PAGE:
In order to prepare this first letter report, the committee has received considerable written detail about the HSGT R&D program and was provided with extensive briefings by FRA staff, but it has had relatively little time to absorb this detail. These assessments represent the committee's initial views about the overall scope and management of the program and may change as this project progresses. The committee's understanding about the individual elements of the program will become deeper and broader over the course of this project as we undertake periodic program assessments and respond to the other two major questions that we have been asked to address.
FUTURE COMMITTEE WORK PLAN
In its initial deliberations, the committee identified a number of issues regarding the potential introduction of high-speed passenger rail in the United States. The consideration of these issues by the committee and FRA establishes an overall framework for our future work. In brief, these issues can be categorized as articulating a vision of how HSGT should fit into intermodal passenger transportation 20 to 30 years into the future, designing a strategy to achieve that vision, and developing a research plan that will help the strategy unfold successfully. Although the committee recognizes the difficulty in laying out a coherent, long-term strategy and research plan in an uncertain, year-to-year funding environment, we anticipate FRA's specifying a vision and strategy as important elements in developing an effective research program, viewing HSR as a system.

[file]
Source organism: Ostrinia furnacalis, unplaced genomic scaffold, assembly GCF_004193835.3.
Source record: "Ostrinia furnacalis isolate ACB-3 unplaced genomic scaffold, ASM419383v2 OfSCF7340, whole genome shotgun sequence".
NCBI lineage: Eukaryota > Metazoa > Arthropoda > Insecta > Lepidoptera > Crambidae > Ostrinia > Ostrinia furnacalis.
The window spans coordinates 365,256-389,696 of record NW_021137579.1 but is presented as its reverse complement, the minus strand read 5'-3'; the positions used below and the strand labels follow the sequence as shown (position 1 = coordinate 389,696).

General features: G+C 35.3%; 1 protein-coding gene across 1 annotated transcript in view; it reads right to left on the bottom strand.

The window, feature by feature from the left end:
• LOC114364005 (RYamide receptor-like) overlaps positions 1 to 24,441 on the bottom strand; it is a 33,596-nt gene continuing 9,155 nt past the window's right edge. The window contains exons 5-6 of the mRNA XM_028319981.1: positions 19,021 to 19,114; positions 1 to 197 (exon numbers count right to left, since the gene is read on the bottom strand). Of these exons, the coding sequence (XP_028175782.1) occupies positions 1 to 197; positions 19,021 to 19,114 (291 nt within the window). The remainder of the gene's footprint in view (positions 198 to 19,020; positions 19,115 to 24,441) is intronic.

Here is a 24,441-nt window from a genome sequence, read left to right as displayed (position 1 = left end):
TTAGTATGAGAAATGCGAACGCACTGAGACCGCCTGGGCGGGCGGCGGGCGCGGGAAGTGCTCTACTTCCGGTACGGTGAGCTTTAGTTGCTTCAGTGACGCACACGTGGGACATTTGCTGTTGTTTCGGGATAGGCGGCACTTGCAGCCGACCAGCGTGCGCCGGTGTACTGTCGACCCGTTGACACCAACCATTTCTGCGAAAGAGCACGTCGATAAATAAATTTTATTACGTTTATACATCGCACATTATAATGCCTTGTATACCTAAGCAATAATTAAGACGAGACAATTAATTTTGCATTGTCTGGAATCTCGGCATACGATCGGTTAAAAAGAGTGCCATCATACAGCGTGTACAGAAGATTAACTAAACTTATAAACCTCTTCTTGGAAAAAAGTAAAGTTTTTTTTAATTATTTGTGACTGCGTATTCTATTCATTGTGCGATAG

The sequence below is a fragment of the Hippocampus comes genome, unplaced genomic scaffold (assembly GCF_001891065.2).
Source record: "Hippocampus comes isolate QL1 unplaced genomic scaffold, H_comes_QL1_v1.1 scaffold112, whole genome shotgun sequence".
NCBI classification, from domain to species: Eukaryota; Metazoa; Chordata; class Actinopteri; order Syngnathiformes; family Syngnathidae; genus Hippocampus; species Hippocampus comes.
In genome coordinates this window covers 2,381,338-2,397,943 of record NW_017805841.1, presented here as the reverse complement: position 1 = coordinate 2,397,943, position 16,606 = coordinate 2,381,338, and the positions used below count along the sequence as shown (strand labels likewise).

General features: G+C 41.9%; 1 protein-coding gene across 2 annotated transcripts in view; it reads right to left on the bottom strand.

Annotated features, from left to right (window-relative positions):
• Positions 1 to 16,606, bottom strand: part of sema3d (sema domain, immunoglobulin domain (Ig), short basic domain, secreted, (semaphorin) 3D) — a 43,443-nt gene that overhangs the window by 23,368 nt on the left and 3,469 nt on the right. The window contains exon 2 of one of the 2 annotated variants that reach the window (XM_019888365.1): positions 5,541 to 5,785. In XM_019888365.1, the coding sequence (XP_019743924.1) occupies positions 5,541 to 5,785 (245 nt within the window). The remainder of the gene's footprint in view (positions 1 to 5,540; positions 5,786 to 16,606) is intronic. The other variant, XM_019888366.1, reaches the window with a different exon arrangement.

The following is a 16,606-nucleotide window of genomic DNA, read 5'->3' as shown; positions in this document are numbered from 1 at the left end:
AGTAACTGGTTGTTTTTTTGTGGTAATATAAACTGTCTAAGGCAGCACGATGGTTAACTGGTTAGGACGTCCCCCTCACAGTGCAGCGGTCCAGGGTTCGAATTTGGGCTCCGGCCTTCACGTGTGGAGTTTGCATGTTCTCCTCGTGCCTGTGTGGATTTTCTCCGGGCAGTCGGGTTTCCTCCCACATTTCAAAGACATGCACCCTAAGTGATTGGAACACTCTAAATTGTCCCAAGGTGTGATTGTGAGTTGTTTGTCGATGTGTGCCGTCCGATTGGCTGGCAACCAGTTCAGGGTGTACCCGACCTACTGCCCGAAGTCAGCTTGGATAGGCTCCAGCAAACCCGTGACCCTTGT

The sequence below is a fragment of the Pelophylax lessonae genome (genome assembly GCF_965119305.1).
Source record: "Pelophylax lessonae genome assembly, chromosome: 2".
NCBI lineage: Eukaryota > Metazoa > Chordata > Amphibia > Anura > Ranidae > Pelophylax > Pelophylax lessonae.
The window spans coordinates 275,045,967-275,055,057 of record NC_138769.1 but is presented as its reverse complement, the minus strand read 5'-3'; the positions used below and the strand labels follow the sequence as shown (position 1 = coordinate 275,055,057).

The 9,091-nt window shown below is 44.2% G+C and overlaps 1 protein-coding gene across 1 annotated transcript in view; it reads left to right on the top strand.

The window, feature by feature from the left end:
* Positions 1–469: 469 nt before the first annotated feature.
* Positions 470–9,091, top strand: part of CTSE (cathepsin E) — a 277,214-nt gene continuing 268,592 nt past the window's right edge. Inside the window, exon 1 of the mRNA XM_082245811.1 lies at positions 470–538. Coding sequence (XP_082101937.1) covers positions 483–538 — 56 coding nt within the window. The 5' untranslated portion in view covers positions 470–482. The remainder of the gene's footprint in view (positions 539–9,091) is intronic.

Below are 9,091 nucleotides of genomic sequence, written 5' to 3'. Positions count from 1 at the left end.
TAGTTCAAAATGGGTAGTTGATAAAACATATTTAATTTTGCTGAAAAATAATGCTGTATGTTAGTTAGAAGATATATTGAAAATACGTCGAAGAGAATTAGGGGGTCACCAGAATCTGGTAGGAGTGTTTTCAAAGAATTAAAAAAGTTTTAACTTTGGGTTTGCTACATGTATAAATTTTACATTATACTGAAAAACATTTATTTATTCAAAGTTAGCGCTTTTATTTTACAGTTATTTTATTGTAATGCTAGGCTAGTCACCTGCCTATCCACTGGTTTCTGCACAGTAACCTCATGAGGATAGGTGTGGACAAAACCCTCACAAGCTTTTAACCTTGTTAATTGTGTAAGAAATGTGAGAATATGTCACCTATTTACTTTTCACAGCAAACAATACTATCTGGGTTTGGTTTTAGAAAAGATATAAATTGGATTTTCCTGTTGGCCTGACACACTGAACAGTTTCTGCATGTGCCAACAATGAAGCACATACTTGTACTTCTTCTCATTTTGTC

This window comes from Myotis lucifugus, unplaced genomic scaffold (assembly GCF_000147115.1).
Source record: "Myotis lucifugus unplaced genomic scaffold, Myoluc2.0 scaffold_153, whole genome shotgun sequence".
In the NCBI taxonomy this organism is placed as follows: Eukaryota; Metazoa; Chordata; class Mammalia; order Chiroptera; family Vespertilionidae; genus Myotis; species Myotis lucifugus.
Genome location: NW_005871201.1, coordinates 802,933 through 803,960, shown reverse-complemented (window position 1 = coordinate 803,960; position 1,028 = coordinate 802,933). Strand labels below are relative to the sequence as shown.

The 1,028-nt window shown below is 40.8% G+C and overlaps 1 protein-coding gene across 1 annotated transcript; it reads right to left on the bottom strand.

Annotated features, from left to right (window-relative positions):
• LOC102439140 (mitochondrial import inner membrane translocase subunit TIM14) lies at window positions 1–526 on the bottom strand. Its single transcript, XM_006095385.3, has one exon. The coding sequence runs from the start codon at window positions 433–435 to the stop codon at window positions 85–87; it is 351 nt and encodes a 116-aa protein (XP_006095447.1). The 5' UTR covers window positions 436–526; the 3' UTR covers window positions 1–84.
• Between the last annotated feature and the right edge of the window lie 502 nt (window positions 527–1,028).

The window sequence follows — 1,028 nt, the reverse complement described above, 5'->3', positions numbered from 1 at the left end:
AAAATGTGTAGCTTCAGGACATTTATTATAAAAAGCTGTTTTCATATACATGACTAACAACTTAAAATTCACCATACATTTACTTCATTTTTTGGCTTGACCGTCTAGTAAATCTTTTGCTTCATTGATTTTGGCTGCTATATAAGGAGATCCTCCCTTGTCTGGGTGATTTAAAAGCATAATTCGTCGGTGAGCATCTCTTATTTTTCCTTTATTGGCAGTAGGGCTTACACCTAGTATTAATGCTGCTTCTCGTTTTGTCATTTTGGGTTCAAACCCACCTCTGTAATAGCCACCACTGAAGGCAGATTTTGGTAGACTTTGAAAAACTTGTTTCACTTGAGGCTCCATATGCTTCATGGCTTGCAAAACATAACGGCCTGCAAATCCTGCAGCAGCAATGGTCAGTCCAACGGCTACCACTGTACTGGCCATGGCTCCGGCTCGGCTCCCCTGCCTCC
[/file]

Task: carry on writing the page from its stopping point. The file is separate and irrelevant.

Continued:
Vision of Future Role of HSGT
The committee believes that high-speed rail has a role in the nation's future intermodal transportation system. If one looks two or three decades into the future, high-speed passenger rail could be important, certainly in selected corridors. Highway and air passenger travel are likely to double over this period, if past trends continue. (Of course, we recognize the possibility of countervailing trends, such as people moving out of cities to more rural areas, which could reduce the attractiveness of high-speed passenger rail.) This could result in substantial congestion, particularly in corridors already approaching saturation in peak periods. HSGT could help relieve this congestion. Although it is not clear whether HSGT can recover its operating costs from farebox revenues, public investments would be socially beneficial to the extent that they reduce the external costs of other modes (TRB Special Report 233).